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After Review of the Play: The NASA Probe Slamming Into the Asteroid Was Spectacular from Every Angle

NASA. Shutterstock Images.

As you should know by now, humankind just took a giant leap forward in our neverending quest to prevent a mass extinction event and prove we've finally passed those stupid fucking dinosaurs as the species that truly rocks on this planet. 

And it wouldn't be like us homo sapiens to pull off a huge W against the cosmos like this and not take a seat in the film room going over the game tape. And just as you'd expect when you send a probe zizzing through the solar system to deliver hot, inertial death right into the 10-ring of some unsuspecting space boulder, the highlight tape is astonishing from every angle. 

Source - Stunning images showing NASA’s DART spacecraft’s intentional collision with an asteroid were released Tuesday.

The Italian Space Agency shared the first images snapped by the tiny camera trailing the vending-machine-sized spacecraft, the LICIACube — or  Light Italian Cubesat for Imaging of Asteroids.

The images were transmitted seven million miles back to earth about three hours following NASA’s successful impact on the asteroid Monday night during a test run to prepare for when a massive space rock actually threatens Earth, according to Space.com.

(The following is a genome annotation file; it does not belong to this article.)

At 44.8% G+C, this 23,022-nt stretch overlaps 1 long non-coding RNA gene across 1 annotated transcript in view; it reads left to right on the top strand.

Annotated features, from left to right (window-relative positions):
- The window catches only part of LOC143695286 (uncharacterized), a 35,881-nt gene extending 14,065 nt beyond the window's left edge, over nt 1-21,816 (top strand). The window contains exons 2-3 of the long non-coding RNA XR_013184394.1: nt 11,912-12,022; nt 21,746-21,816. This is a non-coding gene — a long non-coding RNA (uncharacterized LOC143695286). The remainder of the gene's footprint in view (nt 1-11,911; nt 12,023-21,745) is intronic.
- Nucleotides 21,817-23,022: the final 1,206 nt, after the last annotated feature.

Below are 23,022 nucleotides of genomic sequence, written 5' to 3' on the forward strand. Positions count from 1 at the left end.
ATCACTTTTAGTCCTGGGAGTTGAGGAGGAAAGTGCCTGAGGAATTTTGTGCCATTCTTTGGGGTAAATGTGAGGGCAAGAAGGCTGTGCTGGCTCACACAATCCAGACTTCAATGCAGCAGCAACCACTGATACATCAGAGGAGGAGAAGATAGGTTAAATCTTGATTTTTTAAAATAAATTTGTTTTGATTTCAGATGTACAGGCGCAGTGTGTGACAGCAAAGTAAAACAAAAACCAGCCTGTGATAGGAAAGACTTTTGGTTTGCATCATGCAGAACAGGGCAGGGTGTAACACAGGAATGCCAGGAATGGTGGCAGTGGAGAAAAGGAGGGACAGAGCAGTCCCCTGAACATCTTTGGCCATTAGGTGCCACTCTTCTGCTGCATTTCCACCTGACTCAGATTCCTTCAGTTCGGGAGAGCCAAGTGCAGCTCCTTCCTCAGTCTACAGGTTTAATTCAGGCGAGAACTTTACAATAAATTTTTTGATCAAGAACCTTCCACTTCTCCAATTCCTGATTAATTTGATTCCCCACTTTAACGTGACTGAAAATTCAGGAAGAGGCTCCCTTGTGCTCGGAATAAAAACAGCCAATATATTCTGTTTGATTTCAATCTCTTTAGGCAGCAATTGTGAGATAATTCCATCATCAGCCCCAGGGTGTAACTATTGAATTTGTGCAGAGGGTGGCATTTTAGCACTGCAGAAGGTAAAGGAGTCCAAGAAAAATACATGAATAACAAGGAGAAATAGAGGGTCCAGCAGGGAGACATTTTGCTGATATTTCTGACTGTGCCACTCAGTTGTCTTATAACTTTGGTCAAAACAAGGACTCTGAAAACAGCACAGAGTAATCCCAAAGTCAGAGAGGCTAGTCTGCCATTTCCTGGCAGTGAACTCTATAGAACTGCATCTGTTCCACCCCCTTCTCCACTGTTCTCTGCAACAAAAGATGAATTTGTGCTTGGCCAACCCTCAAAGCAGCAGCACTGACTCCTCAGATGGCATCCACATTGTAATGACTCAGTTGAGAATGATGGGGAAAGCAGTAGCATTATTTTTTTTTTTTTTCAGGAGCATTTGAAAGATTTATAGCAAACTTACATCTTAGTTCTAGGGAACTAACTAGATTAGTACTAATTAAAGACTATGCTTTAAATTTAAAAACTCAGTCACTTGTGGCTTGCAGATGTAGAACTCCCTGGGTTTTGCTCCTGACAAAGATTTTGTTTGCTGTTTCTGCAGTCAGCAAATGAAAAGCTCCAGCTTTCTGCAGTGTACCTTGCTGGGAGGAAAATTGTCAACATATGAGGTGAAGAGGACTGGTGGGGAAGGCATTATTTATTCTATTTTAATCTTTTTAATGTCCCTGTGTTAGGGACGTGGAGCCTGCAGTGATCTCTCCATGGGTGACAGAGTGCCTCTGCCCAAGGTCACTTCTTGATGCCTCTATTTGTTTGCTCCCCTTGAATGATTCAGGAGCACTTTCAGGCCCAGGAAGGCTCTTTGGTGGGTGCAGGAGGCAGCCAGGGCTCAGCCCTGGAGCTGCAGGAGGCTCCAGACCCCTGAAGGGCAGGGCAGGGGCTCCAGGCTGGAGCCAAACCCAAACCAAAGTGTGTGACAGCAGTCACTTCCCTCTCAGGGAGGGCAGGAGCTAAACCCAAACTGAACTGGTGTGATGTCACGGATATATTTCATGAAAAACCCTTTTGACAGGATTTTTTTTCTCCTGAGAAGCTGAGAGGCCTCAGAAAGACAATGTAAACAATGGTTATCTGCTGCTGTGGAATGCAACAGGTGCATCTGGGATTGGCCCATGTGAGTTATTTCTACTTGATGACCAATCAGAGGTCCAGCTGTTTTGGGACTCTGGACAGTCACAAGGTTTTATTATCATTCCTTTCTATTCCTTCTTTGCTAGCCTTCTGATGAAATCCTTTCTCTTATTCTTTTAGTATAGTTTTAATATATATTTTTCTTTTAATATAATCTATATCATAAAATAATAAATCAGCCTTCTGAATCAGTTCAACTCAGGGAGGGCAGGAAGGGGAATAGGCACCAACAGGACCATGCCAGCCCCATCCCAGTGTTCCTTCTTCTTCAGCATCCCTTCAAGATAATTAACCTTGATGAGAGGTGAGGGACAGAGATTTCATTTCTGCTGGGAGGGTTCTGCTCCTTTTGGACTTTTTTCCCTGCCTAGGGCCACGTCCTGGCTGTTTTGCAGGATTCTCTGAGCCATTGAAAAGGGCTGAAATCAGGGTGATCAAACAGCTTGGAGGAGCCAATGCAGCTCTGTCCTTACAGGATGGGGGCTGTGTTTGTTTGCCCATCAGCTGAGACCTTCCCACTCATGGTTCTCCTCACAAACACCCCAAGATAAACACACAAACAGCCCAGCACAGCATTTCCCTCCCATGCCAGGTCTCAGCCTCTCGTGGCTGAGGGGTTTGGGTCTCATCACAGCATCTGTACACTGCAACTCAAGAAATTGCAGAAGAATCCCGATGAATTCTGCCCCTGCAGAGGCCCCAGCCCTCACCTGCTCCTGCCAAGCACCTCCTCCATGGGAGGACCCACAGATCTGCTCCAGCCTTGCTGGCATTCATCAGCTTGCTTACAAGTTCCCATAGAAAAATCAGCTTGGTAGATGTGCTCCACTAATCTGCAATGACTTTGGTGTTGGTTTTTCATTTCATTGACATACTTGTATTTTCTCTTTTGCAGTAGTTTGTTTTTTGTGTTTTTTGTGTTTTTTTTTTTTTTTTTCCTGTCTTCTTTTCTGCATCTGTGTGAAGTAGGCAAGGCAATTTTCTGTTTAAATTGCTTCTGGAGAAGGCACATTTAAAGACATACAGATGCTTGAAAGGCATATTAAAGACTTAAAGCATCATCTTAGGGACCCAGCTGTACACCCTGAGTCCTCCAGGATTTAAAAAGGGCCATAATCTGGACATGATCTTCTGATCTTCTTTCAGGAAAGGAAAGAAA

The images from Agenzia Spaziale Italiana show the asteroid before and after impact, with clouds of debris surrounding the 530-foot space rock, called Dimorphos. One image shows a brilliant flash of light as the spacecraft hit.

And with all due respect to the Agenzia Spaziale Italiana, that's just a kid playing with a Lite Brite compared to some of the other images:

Giphy Images.

OK, not that last one. But the one before that is some of the most incredible video humans have yet produced from beyond the surly bonds of Earth. And until our scientists and engineers finally get off their asses and build us a space laser with the destructive power to blow a killer asteroid out of the sky, it will probably remain our highest interstellar achievement. 

And now, we get to rest a little easier knowing we can call our shot and sink the universe's next 530-foot 8 ball into the side pocket. My only request is that from now on, NASA measures the size of these things in terms of states, so we can all understand:

Nobody knows what 530 feet looks like. Clean it up, nerds.